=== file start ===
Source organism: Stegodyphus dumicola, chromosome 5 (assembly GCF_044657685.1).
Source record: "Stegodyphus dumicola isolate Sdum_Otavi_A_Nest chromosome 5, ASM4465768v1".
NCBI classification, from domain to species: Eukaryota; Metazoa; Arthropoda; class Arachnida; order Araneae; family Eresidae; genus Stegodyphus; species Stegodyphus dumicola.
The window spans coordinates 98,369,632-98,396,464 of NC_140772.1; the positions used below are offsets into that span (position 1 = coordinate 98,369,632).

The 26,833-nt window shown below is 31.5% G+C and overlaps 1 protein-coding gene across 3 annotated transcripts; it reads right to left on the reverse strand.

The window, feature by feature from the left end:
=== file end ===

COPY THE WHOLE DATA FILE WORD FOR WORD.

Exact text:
Source organism: Stegodyphus dumicola, chromosome 5 (assembly GCF_044657685.1).
Source record: "Stegodyphus dumicola isolate Sdum_Otavi_A_Nest chromosome 5, ASM4465768v1".
NCBI classification, from domain to species: Eukaryota; Metazoa; Arthropoda; class Arachnida; order Araneae; family Eresidae; genus Stegodyphus; species Stegodyphus dumicola.
The window spans coordinates 98,369,632-98,396,464 of NC_140772.1; the positions used below are offsets into that span (position 1 = coordinate 98,369,632).

The 26,833-nt window shown below is 31.5% G+C and overlaps 1 protein-coding gene across 3 annotated transcripts; it reads right to left on the reverse strand.

The window, feature by feature from the left end: